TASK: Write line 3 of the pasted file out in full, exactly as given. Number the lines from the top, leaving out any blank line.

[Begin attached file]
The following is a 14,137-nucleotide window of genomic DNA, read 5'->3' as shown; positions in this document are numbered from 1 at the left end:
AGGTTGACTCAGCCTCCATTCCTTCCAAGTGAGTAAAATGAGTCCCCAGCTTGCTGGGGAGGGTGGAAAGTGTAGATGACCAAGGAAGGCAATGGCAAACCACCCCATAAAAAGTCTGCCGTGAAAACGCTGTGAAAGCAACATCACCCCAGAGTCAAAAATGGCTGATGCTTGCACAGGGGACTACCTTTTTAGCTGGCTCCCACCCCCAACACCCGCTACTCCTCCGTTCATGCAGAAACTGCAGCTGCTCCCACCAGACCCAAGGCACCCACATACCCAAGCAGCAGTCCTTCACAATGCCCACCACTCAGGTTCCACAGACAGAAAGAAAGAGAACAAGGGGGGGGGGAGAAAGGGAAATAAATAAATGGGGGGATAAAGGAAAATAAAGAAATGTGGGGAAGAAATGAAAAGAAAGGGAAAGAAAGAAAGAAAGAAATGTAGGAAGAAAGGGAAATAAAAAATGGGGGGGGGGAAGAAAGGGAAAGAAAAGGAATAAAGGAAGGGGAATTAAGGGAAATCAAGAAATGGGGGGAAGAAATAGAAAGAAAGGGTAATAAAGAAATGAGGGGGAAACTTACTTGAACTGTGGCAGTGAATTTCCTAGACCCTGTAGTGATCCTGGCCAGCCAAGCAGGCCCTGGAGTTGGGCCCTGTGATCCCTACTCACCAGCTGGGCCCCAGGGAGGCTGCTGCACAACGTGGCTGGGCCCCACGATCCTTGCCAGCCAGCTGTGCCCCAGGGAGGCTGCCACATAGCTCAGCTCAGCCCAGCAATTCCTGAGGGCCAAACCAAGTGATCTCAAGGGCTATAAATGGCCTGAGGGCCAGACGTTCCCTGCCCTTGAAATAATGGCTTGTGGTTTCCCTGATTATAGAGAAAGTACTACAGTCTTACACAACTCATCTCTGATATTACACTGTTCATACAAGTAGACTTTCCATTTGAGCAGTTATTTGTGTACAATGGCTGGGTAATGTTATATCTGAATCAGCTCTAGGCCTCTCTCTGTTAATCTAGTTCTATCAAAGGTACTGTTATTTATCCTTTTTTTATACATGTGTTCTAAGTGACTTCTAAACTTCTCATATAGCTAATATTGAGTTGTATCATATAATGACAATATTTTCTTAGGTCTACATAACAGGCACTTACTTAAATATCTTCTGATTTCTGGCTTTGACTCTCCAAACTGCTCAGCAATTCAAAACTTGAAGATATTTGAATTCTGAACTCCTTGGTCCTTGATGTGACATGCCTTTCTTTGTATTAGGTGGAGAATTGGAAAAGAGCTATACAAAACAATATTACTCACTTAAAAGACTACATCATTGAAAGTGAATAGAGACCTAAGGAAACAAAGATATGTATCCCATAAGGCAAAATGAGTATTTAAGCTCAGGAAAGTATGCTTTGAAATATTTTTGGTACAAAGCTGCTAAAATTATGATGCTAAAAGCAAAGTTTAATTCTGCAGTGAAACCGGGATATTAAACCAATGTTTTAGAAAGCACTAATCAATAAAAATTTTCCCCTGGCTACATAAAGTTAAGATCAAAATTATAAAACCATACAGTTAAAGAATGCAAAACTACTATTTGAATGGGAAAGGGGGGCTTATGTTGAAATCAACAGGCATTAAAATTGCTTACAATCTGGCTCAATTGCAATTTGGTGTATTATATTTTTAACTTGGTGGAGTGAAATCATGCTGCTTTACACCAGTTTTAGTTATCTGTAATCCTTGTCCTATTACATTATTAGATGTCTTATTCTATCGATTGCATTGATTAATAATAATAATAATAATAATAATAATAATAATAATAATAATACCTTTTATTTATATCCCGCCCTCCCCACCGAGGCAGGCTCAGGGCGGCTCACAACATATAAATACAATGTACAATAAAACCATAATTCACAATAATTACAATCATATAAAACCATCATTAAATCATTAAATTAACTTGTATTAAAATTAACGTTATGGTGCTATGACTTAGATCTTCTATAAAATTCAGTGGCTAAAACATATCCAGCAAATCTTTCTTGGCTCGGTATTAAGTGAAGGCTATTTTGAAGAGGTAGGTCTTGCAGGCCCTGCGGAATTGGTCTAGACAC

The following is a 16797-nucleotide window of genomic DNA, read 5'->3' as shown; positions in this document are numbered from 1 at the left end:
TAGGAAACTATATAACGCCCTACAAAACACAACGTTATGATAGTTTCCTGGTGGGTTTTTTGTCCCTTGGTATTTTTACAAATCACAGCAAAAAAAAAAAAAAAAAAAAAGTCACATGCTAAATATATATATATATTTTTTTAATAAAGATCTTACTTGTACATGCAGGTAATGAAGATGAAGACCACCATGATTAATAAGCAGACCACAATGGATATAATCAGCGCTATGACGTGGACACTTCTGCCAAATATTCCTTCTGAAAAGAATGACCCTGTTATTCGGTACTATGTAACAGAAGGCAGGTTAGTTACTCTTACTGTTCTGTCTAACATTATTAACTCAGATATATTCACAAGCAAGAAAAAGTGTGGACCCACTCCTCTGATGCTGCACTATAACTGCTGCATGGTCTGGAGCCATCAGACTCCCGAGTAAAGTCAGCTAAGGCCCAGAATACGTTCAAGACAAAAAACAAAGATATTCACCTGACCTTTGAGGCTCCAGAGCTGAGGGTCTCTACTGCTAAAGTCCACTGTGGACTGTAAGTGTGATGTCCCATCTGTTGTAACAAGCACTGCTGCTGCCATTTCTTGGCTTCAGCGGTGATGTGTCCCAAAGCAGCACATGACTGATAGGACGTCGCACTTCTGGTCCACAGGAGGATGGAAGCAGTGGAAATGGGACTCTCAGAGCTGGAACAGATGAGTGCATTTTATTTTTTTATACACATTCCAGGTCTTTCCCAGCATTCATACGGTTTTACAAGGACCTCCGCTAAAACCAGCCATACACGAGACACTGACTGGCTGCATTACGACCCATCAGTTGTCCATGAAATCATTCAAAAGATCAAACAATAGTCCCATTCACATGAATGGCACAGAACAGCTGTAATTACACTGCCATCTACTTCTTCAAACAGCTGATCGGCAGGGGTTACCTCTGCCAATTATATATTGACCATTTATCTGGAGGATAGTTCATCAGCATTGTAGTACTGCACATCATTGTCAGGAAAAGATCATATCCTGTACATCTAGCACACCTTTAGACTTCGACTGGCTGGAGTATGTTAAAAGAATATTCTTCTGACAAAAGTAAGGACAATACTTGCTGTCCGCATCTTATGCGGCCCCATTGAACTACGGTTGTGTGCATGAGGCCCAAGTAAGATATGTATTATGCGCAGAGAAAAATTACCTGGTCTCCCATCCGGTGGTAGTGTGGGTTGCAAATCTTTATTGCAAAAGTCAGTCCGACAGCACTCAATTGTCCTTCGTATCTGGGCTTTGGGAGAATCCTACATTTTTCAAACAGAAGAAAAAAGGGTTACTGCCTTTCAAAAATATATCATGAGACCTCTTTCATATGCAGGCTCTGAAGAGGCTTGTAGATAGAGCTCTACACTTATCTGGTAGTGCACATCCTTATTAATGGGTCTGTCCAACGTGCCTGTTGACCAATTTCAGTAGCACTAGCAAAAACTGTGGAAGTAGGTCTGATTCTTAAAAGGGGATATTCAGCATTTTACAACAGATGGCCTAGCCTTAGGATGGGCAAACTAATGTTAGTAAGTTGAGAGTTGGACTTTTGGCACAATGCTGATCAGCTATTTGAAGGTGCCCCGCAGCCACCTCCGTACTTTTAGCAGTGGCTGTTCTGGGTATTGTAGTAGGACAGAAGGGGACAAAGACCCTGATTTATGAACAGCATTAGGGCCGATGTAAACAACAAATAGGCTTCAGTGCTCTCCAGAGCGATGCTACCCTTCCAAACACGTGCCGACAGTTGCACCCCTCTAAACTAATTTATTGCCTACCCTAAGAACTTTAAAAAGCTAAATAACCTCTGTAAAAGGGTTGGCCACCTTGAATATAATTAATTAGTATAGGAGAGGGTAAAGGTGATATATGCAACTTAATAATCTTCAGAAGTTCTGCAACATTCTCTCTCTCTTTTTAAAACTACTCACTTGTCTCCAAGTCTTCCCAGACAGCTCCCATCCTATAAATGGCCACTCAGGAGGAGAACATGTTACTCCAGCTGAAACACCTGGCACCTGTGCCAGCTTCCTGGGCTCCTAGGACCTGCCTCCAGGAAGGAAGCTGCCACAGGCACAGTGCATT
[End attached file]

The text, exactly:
The following is a 16797-nucleotide window of genomic DNA, read 5'->3' as shown; positions in this document are numbered from 1 at the left end: